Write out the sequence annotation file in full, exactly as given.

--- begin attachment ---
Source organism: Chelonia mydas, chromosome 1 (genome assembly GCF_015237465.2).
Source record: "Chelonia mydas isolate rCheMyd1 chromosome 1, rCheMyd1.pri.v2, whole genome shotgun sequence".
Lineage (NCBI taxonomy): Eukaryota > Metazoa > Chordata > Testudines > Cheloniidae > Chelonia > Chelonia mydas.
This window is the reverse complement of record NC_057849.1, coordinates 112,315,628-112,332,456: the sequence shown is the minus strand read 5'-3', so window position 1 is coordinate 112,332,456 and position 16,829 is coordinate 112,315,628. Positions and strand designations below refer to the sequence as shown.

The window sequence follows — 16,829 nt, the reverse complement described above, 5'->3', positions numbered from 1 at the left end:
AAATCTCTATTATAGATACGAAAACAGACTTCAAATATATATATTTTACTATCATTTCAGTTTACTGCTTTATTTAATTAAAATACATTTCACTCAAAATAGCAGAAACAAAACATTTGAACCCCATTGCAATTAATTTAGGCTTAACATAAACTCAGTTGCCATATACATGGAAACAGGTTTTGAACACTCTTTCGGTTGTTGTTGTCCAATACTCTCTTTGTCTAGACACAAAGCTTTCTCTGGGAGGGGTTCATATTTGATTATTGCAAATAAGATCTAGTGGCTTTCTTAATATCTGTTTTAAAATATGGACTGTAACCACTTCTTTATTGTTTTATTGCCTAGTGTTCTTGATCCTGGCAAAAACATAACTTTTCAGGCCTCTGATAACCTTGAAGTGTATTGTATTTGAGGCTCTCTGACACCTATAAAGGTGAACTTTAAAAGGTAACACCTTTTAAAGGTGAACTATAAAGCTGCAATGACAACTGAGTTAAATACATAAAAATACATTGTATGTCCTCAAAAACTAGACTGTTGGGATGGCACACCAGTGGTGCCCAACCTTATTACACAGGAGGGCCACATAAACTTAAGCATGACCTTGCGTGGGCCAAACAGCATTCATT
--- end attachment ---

Source organism: Chelonia mydas, chromosome 1 (genome assembly GCF_015237465.2).
Source record: "Chelonia mydas isolate rCheMyd1 chromosome 1, rCheMyd1.pri.v2, whole genome shotgun sequence".
Lineage (NCBI taxonomy): Eukaryota > Metazoa > Chordata > Testudines > Cheloniidae > Chelonia > Chelonia mydas.
This window is the reverse complement of record NC_057849.1, coordinates 112,315,628-112,332,456: the sequence shown is the minus strand read 5'-3', so window position 1 is coordinate 112,332,456 and position 16,829 is coordinate 112,315,628. Positions and strand designations below refer to the sequence as shown.

The window sequence follows — 16,829 nt, the reverse complement described above, 5'->3', positions numbered from 1 at the left end:
AAATCTCTATTATAGATACGAAAACAGACTTCAAATATATATATTTTACTATCATTTCAGTTTACTGCTTTATTTAATTAAAATACATTTCACTCAAAATAGCAGAAACAAAACATTTGAACCCCATTGCAATTAATTTAGGCTTAACATAAACTCAGTTGCCATATACATGGAAACAGGTTTTGAACACTCTTTCGGTTGTTGTTGTCCAATACTCTCTTTGTCTAGACACAAAGCTTTCTCTGGGAGGGGTTCATATTTGATTATTGCAAATAAGATCTAGTGGCTTTCTTAATATCTGTTTTAAAATATGGACTGTAACCACTTCTTTATTGTTTTATTGCCTAGTGTTCTTGATCCTGGCAAAAACATAACTTTTCAGGCCTCTGATAACCTTGAAGTGTATTGTATTTGAGGCTCTCTGACACCTATAAAGGTGAACTTTAAAAGGTAACACCTTTTAAAGGTGAACTATAAAGCTGCAATGACAACTGAGTTAAATACATAAAAATACATTGTATGTCCTCAAAAACTAGACTGTTGGGATGGCACACCAGTGGTGCCCAACCTTATTACACAGGAGGGCCACATAAACTTAAGCATGACCTTGCGTGGGCCAAACAGCATTCATT